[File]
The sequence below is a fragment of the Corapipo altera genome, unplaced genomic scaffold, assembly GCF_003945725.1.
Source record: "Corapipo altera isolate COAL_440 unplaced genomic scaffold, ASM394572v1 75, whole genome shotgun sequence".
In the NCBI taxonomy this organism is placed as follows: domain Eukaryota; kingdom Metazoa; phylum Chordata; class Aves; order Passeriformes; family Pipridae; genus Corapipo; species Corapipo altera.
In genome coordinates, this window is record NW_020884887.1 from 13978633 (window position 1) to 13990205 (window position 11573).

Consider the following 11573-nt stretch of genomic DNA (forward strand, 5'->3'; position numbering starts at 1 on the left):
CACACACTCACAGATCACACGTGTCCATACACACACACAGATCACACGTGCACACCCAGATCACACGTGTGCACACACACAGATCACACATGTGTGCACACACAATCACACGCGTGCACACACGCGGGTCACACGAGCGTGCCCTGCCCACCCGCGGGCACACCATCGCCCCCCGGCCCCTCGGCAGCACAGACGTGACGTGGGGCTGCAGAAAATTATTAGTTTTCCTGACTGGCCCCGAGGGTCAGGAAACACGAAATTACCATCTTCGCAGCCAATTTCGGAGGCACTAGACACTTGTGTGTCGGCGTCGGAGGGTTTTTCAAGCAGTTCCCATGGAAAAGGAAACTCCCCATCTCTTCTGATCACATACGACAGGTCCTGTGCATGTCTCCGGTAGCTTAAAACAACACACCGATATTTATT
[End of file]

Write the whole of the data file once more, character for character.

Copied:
The sequence below is a fragment of the Corapipo altera genome, unplaced genomic scaffold, assembly GCF_003945725.1.
Source record: "Corapipo altera isolate COAL_440 unplaced genomic scaffold, ASM394572v1 75, whole genome shotgun sequence".
In the NCBI taxonomy this organism is placed as follows: domain Eukaryota; kingdom Metazoa; phylum Chordata; class Aves; order Passeriformes; family Pipridae; genus Corapipo; species Corapipo altera.
In genome coordinates, this window is record NW_020884887.1 from 13978633 (window position 1) to 13990205 (window position 11573).

Consider the following 11573-nt stretch of genomic DNA (forward strand, 5'->3'; position numbering starts at 1 on the left):
CACACACTCACAGATCACACGTGTCCATACACACACACAGATCACACGTGCACACCCAGATCACACGTGTGCACACACACAGATCACACATGTGTGCACACACAATCACACGCGTGCACACACGCGGGTCACACGAGCGTGCCCTGCCCACCCGCGGGCACACCATCGCCCCCCGGCCCCTCGGCAGCACAGACGTGACGTGGGGCTGCAGAAAATTATTAGTTTTCCTGACTGGCCCCGAGGGTCAGGAAACACGAAATTACCATCTTCGCAGCCAATTTCGGAGGCACTAGACACTTGTGTGTCGGCGTCGGAGGGTTTTTCAAGCAGTTCCCATGGAAAAGGAAACTCCCCATCTCTTCTGATCACATACGACAGGTCCTGTGCATGTCTCCGGTAGCTTAAAACAACACACCGATATTTATT